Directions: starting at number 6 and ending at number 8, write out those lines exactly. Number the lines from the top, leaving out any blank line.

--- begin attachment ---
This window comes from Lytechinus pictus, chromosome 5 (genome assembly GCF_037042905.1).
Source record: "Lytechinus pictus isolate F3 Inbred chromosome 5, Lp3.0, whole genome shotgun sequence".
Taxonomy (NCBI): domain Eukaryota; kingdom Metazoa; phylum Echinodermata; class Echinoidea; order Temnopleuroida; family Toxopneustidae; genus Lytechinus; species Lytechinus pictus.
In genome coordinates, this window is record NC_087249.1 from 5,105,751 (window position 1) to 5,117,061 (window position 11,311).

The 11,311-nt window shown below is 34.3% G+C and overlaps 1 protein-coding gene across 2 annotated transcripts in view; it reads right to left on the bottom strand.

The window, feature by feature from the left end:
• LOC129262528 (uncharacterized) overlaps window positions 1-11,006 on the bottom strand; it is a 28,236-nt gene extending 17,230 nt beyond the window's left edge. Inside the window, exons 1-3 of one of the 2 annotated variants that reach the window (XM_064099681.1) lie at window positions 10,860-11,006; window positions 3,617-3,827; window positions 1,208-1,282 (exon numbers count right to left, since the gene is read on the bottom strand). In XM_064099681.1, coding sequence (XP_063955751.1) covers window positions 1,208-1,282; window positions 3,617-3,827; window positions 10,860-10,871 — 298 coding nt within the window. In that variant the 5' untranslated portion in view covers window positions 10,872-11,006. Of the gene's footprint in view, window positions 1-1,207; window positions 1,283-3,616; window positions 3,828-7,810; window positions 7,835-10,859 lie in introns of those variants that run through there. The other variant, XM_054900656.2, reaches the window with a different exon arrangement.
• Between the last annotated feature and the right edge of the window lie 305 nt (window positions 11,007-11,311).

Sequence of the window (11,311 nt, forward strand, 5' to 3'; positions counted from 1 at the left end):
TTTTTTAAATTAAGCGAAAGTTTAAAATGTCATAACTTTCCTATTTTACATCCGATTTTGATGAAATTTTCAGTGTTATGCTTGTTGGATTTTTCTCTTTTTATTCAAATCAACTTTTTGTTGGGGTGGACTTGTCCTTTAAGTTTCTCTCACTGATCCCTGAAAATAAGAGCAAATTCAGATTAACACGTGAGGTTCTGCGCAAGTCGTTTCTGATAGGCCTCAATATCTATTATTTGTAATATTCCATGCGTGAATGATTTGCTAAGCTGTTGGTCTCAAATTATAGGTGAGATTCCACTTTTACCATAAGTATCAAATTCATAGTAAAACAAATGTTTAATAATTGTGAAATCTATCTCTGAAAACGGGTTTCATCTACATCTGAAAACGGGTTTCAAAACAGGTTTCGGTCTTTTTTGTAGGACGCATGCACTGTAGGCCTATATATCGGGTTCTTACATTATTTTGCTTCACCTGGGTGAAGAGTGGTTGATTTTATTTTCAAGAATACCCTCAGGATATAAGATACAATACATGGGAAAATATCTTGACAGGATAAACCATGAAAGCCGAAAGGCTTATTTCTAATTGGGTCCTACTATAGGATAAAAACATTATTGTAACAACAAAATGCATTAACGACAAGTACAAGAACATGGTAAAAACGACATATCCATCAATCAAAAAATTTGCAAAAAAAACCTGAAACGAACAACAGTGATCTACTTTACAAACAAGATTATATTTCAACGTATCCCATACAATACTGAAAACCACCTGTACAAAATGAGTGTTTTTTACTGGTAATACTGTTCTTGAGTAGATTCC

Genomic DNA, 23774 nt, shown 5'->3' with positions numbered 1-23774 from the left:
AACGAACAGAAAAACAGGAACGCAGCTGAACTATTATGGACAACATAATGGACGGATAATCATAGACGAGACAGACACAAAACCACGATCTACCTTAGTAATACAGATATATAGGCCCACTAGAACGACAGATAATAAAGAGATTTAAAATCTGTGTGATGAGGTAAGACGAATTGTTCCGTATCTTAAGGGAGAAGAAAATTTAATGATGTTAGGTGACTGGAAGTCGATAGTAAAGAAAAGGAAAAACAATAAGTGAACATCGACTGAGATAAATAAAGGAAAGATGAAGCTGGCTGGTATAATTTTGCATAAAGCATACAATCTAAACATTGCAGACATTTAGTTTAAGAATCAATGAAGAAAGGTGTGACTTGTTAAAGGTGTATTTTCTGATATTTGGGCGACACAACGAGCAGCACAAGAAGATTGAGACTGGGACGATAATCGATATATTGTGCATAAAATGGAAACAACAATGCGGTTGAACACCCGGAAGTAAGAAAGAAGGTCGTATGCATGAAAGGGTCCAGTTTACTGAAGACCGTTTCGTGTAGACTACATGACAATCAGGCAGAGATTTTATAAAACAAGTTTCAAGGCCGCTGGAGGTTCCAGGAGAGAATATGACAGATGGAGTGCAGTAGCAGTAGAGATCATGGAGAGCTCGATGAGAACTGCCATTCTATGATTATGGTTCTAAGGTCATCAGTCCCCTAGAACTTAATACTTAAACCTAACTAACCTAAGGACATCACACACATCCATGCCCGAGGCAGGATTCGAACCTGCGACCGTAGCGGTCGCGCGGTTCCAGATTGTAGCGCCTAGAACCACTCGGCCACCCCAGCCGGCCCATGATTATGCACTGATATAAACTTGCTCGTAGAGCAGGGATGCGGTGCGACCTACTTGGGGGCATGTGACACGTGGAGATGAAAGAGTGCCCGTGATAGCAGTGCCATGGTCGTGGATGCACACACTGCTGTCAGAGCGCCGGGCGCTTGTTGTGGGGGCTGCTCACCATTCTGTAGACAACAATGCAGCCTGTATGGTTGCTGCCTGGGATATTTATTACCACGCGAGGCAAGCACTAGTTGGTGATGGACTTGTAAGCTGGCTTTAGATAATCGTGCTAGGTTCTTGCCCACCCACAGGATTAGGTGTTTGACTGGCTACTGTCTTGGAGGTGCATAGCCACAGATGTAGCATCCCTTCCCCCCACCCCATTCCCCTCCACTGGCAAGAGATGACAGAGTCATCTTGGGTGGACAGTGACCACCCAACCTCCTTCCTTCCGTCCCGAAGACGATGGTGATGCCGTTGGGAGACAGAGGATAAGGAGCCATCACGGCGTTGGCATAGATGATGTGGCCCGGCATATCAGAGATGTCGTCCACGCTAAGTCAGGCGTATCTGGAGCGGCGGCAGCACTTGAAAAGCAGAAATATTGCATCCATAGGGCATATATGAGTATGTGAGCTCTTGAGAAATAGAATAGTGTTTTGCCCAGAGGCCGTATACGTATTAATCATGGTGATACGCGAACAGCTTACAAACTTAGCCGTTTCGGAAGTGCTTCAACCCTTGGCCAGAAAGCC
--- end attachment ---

The window, feature by feature from the left end:
• LOC129262528 (uncharacterized) overlaps window positions 1-11,006 on the bottom strand; it is a 28,236-nt gene extending 17,230 nt beyond the window's left edge. Inside the window, exons 1-3 of one of the 2 annotated variants that reach the window (XM_064099681.1) lie at window positions 10,860-11,006; window positions 3,617-3,827; window positions 1,208-1,282 (exon numbers count right to left, since the gene is read on the bottom strand). In XM_064099681.1, coding sequence (XP_063955751.1) covers window positions 1,208-1,282; window positions 3,617-3,827; window positions 10,860-10,871 — 298 coding nt within the window. In that variant the 5' untranslated portion in view covers window positions 10,872-11,006. Of the gene's footprint in view, window positions 1-1,207; window positions 1,283-3,616; window positions 3,828-7,810; window positions 7,835-10,859 lie in introns of those variants that run through there. The other variant, XM_054900656.2, reaches the window with a different exon arrangement.
• Between the last annotated feature and the right edge of the window lie 305 nt (window positions 11,007-11,311).